The Whiting Brothers (Richard Ross and William A.) were active as stereoview publishers from 1900 (some negatives date earlier) to 1943. Previous to beginning their own business, the brothers were Keystone salesman up to 1899. Richard Ross Whiting had personally made many of the Keystone negatives. The two published card-mounted views (some hand colored) up to 1908.
1913, they reorganized as the American Novelty Company and
began manufacturing Whiting’s "Sculptoscopes." These were
self-contained cylindrical metal stereoscopes for use in
arcades or on store counters. Patented between 1913 and 1922,
they were operated by the user. Costing one penny, the viewer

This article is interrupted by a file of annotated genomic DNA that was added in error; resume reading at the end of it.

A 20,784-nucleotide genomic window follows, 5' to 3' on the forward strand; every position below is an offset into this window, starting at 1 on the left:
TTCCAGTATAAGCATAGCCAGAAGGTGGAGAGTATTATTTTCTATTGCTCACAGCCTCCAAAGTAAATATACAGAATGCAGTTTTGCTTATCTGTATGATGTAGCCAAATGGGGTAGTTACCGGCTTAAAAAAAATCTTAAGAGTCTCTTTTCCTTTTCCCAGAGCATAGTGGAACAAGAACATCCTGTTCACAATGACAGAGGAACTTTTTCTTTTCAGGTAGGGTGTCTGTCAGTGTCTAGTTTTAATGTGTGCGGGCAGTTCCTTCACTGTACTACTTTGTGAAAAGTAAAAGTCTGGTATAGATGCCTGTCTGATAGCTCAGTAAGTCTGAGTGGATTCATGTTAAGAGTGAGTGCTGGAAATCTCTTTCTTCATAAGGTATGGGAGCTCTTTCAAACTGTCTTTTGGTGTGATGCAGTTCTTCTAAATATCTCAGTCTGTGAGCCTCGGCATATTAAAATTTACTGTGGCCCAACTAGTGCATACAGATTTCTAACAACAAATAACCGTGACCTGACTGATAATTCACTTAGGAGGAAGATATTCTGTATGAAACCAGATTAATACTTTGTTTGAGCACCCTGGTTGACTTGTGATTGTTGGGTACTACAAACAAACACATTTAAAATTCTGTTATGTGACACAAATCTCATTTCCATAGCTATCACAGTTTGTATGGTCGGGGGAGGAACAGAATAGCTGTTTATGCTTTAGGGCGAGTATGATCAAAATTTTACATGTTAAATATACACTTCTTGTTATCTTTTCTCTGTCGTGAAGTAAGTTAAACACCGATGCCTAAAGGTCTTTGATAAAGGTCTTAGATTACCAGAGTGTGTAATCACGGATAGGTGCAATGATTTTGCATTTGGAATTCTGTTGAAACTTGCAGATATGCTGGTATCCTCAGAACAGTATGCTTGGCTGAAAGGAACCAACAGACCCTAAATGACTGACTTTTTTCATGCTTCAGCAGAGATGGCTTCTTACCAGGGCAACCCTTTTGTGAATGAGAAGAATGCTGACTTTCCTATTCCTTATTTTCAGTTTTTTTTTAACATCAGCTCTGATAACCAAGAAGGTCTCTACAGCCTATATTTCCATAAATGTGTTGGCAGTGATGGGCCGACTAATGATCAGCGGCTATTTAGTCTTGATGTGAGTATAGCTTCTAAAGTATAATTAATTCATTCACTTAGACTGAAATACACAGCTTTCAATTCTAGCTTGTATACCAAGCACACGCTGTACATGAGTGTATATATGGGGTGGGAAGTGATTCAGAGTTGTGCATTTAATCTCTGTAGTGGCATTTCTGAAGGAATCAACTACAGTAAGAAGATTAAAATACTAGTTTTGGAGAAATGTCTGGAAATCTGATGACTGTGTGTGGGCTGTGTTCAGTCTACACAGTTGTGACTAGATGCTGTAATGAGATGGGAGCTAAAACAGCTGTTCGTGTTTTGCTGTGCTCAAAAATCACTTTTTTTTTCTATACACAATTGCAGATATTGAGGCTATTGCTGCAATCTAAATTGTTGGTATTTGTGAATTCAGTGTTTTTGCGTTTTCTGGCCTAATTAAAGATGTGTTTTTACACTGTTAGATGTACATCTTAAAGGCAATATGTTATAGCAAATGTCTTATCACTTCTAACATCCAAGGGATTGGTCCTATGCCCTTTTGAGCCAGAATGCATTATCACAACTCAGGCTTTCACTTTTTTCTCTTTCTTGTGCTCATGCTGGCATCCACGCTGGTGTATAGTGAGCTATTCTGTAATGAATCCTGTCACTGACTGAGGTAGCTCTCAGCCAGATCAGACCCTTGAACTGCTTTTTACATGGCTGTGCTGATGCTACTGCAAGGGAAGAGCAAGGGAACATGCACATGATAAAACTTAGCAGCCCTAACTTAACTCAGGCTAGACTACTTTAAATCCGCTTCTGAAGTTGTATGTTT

got to see 15 views. Total capacity of these viewers was 90
views. Most of them used "notched" lithographs. The majority of
these special lithographs were delivered to the Whiting View
T. W. Ingersoll and are still fairly abundant today. Rarely did they use real photos. Views were sometimes issued in boxed sets, pre-cut to fit the internal holders. Views were not made especially for the viewer, but instead there was a cutting device that notched any view to fit. These views were in use through the late 1930’s. Several dozen examples of Yellowstone views exist.
For Yellowstone collectors, two printing styles exist of Whiting’s, black & white 1300 series. One on regular sized, gray mounts, and the other on tan mounts. The numbering appears continuous from #1300 to at least #1322 although not all views have surfaced and been recorded.
1314-On the Golden Gate Road, Yellowstone National Park, U.S.A.
1300-The "Golden Gate," Yellowstone National Park, Wyo., U.S.A.
Golden Gate Road and Canon from West, Y.N.P.
23. Near View of Lone Star Geyser Cone, Y.N.P.